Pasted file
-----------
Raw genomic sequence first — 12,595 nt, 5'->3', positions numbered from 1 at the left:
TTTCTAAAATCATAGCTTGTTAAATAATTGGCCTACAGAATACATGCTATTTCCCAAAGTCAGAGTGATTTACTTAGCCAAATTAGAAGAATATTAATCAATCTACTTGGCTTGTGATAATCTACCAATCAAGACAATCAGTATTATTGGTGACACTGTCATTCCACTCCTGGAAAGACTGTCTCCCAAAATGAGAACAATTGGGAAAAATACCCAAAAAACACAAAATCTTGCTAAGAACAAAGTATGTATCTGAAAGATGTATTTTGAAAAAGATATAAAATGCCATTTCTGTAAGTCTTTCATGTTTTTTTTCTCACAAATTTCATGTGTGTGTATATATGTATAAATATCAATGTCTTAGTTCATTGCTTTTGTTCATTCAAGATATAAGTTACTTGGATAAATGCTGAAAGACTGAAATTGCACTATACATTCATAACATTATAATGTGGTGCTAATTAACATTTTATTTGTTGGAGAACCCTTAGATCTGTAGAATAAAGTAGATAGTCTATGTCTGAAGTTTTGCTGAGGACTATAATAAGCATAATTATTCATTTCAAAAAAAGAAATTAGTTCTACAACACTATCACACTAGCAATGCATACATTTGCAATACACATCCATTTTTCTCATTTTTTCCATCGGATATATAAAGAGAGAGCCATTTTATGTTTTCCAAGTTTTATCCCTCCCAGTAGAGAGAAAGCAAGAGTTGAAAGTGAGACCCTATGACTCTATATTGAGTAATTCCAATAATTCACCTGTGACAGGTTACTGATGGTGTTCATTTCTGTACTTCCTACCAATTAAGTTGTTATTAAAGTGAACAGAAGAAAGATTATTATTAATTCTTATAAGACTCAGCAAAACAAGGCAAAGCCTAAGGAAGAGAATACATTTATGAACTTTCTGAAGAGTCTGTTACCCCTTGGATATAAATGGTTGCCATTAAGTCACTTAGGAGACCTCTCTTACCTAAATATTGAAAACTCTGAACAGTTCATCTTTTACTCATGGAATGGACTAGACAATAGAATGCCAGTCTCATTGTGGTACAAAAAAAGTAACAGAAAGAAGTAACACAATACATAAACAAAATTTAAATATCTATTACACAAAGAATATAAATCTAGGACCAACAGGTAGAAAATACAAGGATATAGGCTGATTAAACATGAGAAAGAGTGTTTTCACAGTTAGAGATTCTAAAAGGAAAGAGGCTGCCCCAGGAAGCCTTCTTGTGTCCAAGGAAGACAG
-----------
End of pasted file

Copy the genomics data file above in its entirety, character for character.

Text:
Raw genomic sequence first — 12,595 nt, 5'->3', positions numbered from 1 at the left:
TTTCTAAAATCATAGCTTGTTAAATAATTGGCCTACAGAATACATGCTATTTCCCAAAGTCAGAGTGATTTACTTAGCCAAATTAGAAGAATATTAATCAATCTACTTGGCTTGTGATAATCTACCAATCAAGACAATCAGTATTATTGGTGACACTGTCATTCCACTCCTGGAAAGACTGTCTCCCAAAATGAGAACAATTGGGAAAAATACCCAAAAAACACAAAATCTTGCTAAGAACAAAGTATGTATCTGAAAGATGTATTTTGAAAAAGATATAAAATGCCATTTCTGTAAGTCTTTCATGTTTTTTTTCTCACAAATTTCATGTGTGTGTATATATGTATAAATATCAATGTCTTAGTTCATTGCTTTTGTTCATTCAAGATATAAGTTACTTGGATAAATGCTGAAAGACTGAAATTGCACTATACATTCATAACATTATAATGTGGTGCTAATTAACATTTTATTTGTTGGAGAACCCTTAGATCTGTAGAATAAAGTAGATAGTCTATGTCTGAAGTTTTGCTGAGGACTATAATAAGCATAATTATTCATTTCAAAAAAAGAAATTAGTTCTACAACACTATCACACTAGCAATGCATACATTTGCAATACACATCCATTTTTCTCATTTTTTCCATCGGATATATAAAGAGAGAGCCATTTTATGTTTTCCAAGTTTTATCCCTCCCAGTAGAGAGAAAGCAAGAGTTGAAAGTGAGACCCTATGACTCTATATTGAGTAATTCCAATAATTCACCTGTGACAGGTTACTGATGGTGTTCATTTCTGTACTTCCTACCAATTAAGTTGTTATTAAAGTGAACAGAAGAAAGATTATTATTAATTCTTATAAGACTCAGCAAAACAAGGCAAAGCCTAAGGAAGAGAATACATTTATGAACTTTCTGAAGAGTCTGTTACCCCTTGGATATAAATGGTTGCCATTAAGTCACTTAGGAGACCTCTCTTACCTAAATATTGAAAACTCTGAACAGTTCATCTTTTACTCATGGAATGGACTAGACAATAGAATGCCAGTCTCATTGTGGTACAAAAAAAGTAACAGAAAGAAGTAACACAATACATAAACAAAATTTAAATATCTATTACACAAAGAATATAAATCTAGGACCAACAGGTAGAAAATACAAGGATATAGGCTGATTAAACATGAGAAAGAGTGTTTTCACAGTTAGAGATTCTAAAAGGAAAGAGGCTGCCCCAGGAAGCCTTCTTGTGTCCAAGGAAGACAG